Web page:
A patient recently inquired about a program which offers whole-body MRIs and asked what I thought.

First, as a short-term investment I suspect it is fantastic. These businesses — and I’ve seen plenty in the course of my career — have the world’s greatest hook: Their pitch always starts with the story of someone who had an unrecognized cancer that was caught on the MRI/CT/ ultrasound/genetic test that they’re advertising.

At first glance it’s irresistible, right? Who wouldn’t want to know they’re not harboring a hidden cancer?

We could take a moment to recognize that this is an investor, not physician, run company and that our major academic radiology centers — where they study this stuff — don’t endorse these. We could compare this type of study to the goal of the MRIs we order in the course of clinical practice, which is to diagnose illness in order to intervene early enough to make a difference in someone’s life. We could also dwell on the appropriate use of scarce medical resources, and what else you, the patient, could do with the time and money invested in pursuing this program.

But let’s move on. Granted the money and time, and given that MRI machines don’t use harmful radiation, what’s the downside?

I can think of three: quality, peace of mind and medical misadventure



Unlike a simple study like a chest X-ray, MRI technology isn’t one size fits all. Rather, each study is specifically designed and uses a particular protocol to answer a medical question. In other words, the way a study is done to look, for example, at the bile duct, is different than the way it’s done to examine a mass on the adrenal gland. Put simply, there is no one-size-fits-all when it comes to MRIs.

Radiologists, too, are not one-size-fits-all. One of main reasons we use our particular radiology group is because they are subspecialists: A brain scan is read by a neuroradiologist, an abdominal scan by a body radiologist, etc. I would be concerned about the skill of a general radiologist who spent their time reading these (mostly boring) studies.


Peace of mind

Let’s address this by example: A brain aneurysm (a weak area in a blood vessel) will be found in over 3% of people. Of those 20-30% will have more than one. Most of them will never cause a problem, but some will rupture, resulting in death or significant disability. A few whose scans show an aneurysm will be able to ignore the risk, many will worry and some will have their lives

changed by the fear of imagining a ticking time bomb in their brain which could bring explode at any time.

So let’s treat it right? Which brings us to medical misadventure.


Medical misadventure

One of the most dangerous things in medicine is the unexpected radiology finding — and these are very common — leading to what I call the Medical Slippery Slope. It goes like this:

Doctor: I have the results of your scan. It was essentially normal. (We physicians love that word “essentially.” It means most likely normal but we’re not 100% sure.)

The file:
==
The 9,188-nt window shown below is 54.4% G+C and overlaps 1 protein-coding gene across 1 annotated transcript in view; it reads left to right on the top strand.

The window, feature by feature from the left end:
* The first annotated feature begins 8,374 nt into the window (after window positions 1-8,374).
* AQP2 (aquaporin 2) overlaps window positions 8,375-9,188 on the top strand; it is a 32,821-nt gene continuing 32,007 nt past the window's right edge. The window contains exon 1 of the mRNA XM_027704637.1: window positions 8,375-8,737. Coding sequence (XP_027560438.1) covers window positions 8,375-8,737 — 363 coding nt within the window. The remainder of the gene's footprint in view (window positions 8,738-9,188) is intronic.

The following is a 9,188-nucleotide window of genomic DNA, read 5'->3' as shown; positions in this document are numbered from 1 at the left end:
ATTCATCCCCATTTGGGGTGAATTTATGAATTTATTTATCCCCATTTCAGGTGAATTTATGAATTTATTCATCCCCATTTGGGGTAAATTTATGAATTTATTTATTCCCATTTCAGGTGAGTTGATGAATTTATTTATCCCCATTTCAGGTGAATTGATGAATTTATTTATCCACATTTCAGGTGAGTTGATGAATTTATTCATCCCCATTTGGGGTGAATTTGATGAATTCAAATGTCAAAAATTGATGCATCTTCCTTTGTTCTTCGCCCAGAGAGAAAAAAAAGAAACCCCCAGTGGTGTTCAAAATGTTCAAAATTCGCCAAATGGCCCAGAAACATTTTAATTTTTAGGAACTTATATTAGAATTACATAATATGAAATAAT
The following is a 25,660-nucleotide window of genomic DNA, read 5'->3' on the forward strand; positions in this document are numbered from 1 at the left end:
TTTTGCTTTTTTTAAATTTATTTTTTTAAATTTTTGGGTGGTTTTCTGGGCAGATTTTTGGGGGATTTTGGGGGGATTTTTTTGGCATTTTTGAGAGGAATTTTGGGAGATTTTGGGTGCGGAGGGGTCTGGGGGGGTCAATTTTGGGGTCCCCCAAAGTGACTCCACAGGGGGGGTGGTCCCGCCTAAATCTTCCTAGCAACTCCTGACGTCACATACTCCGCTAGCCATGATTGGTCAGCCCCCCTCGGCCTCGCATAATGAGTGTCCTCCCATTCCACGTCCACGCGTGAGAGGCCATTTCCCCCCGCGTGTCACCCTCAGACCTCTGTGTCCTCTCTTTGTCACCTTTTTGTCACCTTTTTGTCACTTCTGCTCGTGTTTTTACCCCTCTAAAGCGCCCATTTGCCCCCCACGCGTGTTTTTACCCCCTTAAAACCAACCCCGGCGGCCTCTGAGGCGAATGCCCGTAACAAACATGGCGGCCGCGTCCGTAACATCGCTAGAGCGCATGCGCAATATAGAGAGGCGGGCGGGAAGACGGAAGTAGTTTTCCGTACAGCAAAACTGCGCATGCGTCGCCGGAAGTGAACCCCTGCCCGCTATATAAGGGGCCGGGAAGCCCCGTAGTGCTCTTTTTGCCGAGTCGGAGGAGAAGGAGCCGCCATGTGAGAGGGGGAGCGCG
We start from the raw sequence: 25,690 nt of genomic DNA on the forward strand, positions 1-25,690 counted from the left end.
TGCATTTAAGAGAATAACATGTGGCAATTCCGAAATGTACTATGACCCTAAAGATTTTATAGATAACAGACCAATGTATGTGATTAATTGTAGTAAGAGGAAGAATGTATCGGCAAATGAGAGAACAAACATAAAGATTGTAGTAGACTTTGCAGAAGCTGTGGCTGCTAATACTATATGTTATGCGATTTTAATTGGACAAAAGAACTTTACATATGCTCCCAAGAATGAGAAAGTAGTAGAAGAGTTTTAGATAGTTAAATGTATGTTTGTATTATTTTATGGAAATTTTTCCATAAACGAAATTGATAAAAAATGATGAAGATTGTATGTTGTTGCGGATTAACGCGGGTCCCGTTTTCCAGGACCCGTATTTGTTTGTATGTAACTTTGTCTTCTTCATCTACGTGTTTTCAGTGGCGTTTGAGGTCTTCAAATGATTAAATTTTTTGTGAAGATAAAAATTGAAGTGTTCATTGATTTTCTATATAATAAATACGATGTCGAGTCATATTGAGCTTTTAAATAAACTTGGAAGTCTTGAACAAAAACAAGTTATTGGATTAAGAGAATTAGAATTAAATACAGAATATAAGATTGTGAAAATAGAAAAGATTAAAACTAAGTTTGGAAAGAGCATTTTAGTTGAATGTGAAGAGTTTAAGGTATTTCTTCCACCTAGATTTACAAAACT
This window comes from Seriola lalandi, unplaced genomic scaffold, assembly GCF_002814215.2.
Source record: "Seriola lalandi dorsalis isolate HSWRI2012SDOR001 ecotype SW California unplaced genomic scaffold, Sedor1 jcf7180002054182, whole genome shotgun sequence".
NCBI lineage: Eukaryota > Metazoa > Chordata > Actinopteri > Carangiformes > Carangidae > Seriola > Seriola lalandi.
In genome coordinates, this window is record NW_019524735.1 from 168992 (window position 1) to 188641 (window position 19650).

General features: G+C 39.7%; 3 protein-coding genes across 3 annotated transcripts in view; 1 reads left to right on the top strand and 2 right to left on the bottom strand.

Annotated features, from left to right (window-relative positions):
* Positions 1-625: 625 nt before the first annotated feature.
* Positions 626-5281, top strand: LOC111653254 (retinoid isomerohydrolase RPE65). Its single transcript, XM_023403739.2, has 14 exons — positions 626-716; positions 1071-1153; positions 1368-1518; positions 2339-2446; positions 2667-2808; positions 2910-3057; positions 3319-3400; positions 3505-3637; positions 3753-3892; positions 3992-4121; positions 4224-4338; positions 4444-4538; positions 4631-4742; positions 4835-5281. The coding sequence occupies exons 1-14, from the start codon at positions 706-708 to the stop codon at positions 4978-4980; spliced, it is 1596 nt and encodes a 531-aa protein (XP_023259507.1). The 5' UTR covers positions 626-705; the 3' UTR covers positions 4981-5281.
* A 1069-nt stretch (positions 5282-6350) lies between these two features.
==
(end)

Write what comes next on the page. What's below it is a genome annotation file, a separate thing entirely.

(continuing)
Patient: What do you mean by essentially?

(Doctor, to himself: I hate it when they ask that.)

Doctor: Well there was a spot on your liver we can’t explain, but it’s probably nothing. Patient: Well if it’s not nothing what could it be?

(Doctor, to himself: I hate it when they ask that.)

Doctor: As I said, it’s likely nothing. But at worst it could be cancer. Patient: Well, how do we make sure it’s not cancer?

Doctor: We could do a CT (with radiation exposure and the risk of infection that goes along with starting an IV and the risk of an allergic reaction to the dye). We could do a liver biopsy (with the risk of bleeding, liver damage or infection. And if we need to treat an infection, that puts one at risk of a different kind of allergic reaction or kidney damage. You could also get a bad GI infection from spending time in a medical facility.)

I won’t go on. I’m sure you see where this is headed: Every small step is essentially safe but carries some risk, and the more we do the more the risks add up.


The bottom line

Getting a whole body MRI isn’t something I would do, but I can understand why you’d want one. After all, it’s essentially safe.

But while we’re at it, may I remind you that you might be better off spending the money and time on wholesome food, a gym membership, stretching or a few moments of mindfulness meditation. These are all completely safe and are guaranteed to improve your health.


The information posted on this blog and website are for general information only and should never be relied on as specific medical advice for an individual reader.  No financial relationship exists between us and any recommended products or persons mentioned. All material contained here is the property of the Sheldon Sowell Center for Health, PC, and cannot be copied, reprinted, or linked to without our express permission.

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